On Monday of this week and Thursday of last week, I was at Ottawa (KS) High School working with high school students and elders from the community. This was the fourth or fifth time I've done this intergenerational project.
We have a few goals:
- Build bridges between the generations through storytelling
- Teach basic storytelling skills
- Have fun
In this program, there are always some elders who have done this before. They're a great group, some of whom have been friends for ages. Ottawa is a small town, so everybody seems to know everybody else. We make sure that the elders are sitting with the kids. They chat a bit before we begin.
I usually start with a short story. I ask what the audience noticed about how I told the story. Then I ease the participants into telling some of their personal stories to each other. Donald Davis' book Telling your own stories is invaluable here.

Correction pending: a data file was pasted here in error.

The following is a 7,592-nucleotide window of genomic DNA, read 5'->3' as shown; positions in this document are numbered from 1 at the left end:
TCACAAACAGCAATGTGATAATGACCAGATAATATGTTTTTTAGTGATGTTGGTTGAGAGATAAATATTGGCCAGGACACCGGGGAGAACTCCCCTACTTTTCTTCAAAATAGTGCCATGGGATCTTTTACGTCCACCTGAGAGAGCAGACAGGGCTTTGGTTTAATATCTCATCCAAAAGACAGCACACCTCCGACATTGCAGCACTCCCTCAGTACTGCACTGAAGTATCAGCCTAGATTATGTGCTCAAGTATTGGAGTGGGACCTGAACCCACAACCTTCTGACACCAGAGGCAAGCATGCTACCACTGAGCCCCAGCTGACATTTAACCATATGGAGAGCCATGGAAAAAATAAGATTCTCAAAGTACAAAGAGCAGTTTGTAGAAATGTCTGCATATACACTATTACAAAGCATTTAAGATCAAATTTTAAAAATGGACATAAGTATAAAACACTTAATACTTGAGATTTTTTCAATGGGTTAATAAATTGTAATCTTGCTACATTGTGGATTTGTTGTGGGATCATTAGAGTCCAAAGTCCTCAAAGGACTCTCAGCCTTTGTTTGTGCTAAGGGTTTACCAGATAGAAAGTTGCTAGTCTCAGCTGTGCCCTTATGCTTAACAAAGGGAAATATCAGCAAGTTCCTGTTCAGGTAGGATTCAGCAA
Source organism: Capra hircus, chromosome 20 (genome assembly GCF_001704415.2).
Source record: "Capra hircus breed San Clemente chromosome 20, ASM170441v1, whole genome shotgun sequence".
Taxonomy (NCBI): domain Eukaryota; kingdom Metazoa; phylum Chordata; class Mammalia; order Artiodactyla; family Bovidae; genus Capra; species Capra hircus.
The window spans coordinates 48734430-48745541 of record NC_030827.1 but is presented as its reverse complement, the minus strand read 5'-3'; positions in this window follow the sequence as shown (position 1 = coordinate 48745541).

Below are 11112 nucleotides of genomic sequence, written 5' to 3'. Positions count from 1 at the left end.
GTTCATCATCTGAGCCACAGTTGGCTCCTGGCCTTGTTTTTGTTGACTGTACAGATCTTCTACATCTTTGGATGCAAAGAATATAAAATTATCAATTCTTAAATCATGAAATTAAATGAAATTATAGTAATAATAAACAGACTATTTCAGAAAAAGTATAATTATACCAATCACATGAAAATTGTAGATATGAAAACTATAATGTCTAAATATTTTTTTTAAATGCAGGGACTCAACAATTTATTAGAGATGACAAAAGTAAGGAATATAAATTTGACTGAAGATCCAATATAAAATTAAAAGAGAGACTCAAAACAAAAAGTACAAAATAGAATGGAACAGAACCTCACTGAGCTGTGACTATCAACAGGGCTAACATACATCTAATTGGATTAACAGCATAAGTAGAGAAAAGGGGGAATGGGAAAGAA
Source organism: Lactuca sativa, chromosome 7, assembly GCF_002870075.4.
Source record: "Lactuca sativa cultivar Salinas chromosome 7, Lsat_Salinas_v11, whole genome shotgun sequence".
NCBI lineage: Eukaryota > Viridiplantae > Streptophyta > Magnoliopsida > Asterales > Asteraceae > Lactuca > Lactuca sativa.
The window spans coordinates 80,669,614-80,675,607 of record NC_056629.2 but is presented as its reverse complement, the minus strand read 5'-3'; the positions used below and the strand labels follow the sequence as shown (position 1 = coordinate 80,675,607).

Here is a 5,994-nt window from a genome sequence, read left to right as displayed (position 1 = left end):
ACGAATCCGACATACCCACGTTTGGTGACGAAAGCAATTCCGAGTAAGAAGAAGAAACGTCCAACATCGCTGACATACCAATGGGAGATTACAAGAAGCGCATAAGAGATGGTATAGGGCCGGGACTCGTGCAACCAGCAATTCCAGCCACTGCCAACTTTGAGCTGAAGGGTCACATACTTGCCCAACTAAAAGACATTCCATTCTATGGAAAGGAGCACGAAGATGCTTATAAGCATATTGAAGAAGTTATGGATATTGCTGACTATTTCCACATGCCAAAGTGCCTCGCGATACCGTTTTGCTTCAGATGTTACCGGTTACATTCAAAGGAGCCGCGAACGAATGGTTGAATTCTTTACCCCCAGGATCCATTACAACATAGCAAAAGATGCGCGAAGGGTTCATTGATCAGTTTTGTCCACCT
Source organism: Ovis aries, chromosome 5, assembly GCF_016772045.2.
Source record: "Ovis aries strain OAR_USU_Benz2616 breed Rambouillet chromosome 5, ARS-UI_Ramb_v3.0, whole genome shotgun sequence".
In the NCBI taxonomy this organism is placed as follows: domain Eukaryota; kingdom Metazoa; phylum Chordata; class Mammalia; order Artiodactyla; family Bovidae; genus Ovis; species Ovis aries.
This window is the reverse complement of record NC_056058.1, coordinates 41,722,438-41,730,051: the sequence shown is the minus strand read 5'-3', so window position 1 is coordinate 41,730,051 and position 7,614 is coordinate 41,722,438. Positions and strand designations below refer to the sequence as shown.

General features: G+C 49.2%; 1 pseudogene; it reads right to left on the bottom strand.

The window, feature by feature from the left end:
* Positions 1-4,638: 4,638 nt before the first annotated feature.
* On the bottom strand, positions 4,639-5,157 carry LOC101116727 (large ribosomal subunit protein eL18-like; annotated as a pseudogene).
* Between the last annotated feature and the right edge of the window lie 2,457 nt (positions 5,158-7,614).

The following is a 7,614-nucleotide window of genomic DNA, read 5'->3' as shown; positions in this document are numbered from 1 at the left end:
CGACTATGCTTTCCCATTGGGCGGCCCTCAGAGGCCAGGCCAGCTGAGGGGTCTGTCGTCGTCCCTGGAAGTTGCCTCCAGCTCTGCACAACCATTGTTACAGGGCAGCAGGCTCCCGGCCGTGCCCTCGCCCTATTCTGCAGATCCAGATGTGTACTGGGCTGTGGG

We talk about the use of the senses to create a strong story, about how to portray emotion in a story, about how stories are structured. We play games that underline these ideas, we take apart a story, we tell and retell stories.
I especially love hearing the elders connect with the kids. John talked about being a gunner in WWII--he began by saying, "You know that park across from the tire store, the one with a cannon in it? Well, I've shot those..." At the end of the second session, I heard a student talking with one of the visitors. She was saying, "Do you know my grandparents? They live near where you do."
On Friday, the kids have an assignment due: they have to write their reflections of the workshops. The teacher will send these to the Area Agency on Aging, who sponsors the workshops. These will be used to justify having the program again. One of the visitors said, "I hope you write good reviews. I look forward to this every year." So do I.